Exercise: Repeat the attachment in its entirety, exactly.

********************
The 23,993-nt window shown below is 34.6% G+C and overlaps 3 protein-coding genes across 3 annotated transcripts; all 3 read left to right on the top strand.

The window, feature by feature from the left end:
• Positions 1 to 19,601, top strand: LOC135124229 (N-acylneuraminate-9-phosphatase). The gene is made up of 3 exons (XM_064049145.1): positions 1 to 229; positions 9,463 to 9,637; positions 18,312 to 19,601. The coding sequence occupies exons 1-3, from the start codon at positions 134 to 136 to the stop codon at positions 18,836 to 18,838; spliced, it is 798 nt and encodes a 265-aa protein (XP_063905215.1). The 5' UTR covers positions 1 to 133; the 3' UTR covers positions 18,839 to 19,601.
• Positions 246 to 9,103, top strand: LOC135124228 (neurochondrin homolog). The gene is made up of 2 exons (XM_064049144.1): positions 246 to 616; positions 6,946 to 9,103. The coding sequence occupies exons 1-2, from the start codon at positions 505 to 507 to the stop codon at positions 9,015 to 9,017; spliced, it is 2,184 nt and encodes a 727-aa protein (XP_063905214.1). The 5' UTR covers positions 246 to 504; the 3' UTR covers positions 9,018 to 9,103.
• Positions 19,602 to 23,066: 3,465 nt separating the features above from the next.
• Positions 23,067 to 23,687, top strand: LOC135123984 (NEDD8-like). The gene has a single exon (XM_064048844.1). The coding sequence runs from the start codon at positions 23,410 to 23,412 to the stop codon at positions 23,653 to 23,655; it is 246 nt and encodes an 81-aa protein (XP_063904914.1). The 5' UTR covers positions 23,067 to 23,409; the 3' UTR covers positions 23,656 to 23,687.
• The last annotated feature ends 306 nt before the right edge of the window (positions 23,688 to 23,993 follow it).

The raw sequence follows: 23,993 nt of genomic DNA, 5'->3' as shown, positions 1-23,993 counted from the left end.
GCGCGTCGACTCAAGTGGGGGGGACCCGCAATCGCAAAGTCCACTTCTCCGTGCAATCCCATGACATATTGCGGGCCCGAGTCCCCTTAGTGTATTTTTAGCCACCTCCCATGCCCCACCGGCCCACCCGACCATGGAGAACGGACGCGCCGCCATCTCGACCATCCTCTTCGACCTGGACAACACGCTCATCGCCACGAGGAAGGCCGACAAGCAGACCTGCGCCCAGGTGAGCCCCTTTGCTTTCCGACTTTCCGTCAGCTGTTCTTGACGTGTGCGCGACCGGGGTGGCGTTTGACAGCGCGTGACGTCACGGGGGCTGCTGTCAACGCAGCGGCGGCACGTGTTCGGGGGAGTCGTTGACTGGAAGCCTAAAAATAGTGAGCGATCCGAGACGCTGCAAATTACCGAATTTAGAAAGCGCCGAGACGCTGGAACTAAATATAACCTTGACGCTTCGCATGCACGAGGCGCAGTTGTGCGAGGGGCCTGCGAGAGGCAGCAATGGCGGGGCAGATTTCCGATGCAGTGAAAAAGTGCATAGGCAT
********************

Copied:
The 23,993-nt window shown below is 34.6% G+C and overlaps 3 protein-coding genes across 3 annotated transcripts; all 3 read left to right on the top strand.

The window, feature by feature from the left end:
• Positions 1 to 19,601, top strand: LOC135124229 (N-acylneuraminate-9-phosphatase). The gene is made up of 3 exons (XM_064049145.1): positions 1 to 229; positions 9,463 to 9,637; positions 18,312 to 19,601. The coding sequence occupies exons 1-3, from the start codon at positions 134 to 136 to the stop codon at positions 18,836 to 18,838; spliced, it is 798 nt and encodes a 265-aa protein (XP_063905215.1). The 5' UTR covers positions 1 to 133; the 3' UTR covers positions 18,839 to 19,601.
• Positions 246 to 9,103, top strand: LOC135124228 (neurochondrin homolog). The gene is made up of 2 exons (XM_064049144.1): positions 246 to 616; positions 6,946 to 9,103. The coding sequence occupies exons 1-2, from the start codon at positions 505 to 507 to the stop codon at positions 9,015 to 9,017; spliced, it is 2,184 nt and encodes a 727-aa protein (XP_063905214.1). The 5' UTR covers positions 246 to 504; the 3' UTR covers positions 9,018 to 9,103.
• Positions 19,602 to 23,066: 3,465 nt separating the features above from the next.
• Positions 23,067 to 23,687, top strand: LOC135123984 (NEDD8-like). The gene has a single exon (XM_064048844.1). The coding sequence runs from the start codon at positions 23,410 to 23,412 to the stop codon at positions 23,653 to 23,655; it is 246 nt and encodes an 81-aa protein (XP_063904914.1). The 5' UTR covers positions 23,067 to 23,409; the 3' UTR covers positions 23,656 to 23,687.
• The last annotated feature ends 306 nt before the right edge of the window (positions 23,688 to 23,993 follow it).

The raw sequence follows: 23,993 nt of genomic DNA, 5'->3' as shown, positions 1-23,993 counted from the left end.
GCGCGTCGACTCAAGTGGGGGGGACCCGCAATCGCAAAGTCCACTTCTCCGTGCAATCCCATGACATATTGCGGGCCCGAGTCCCCTTAGTGTATTTTTAGCCACCTCCCATGCCCCACCGGCCCACCCGACCATGGAGAACGGACGCGCCGCCATCTCGACCATCCTCTTCGACCTGGACAACACGCTCATCGCCACGAGGAAGGCCGACAAGCAGACCTGCGCCCAGGTGAGCCCCTTTGCTTTCCGACTTTCCGTCAGCTGTTCTTGACGTGTGCGCGACCGGGGTGGCGTTTGACAGCGCGTGACGTCACGGGGGCTGCTGTCAACGCAGCGGCGGCACGTGTTCGGGGGAGTCGTTGACTGGAAGCCTAAAAATAGTGAGCGATCCGAGACGCTGCAAATTACCGAATTTAGAAAGCGCCGAGACGCTGGAACTAAATATAACCTTGACGCTTCGCATGCACGAGGCGCAGTTGTGCGAGGGGCCTGCGAGAGGCAGCAATGGCGGGGCAGATTTCCGATGCAGTGAAAAAGTGCATAGGCAT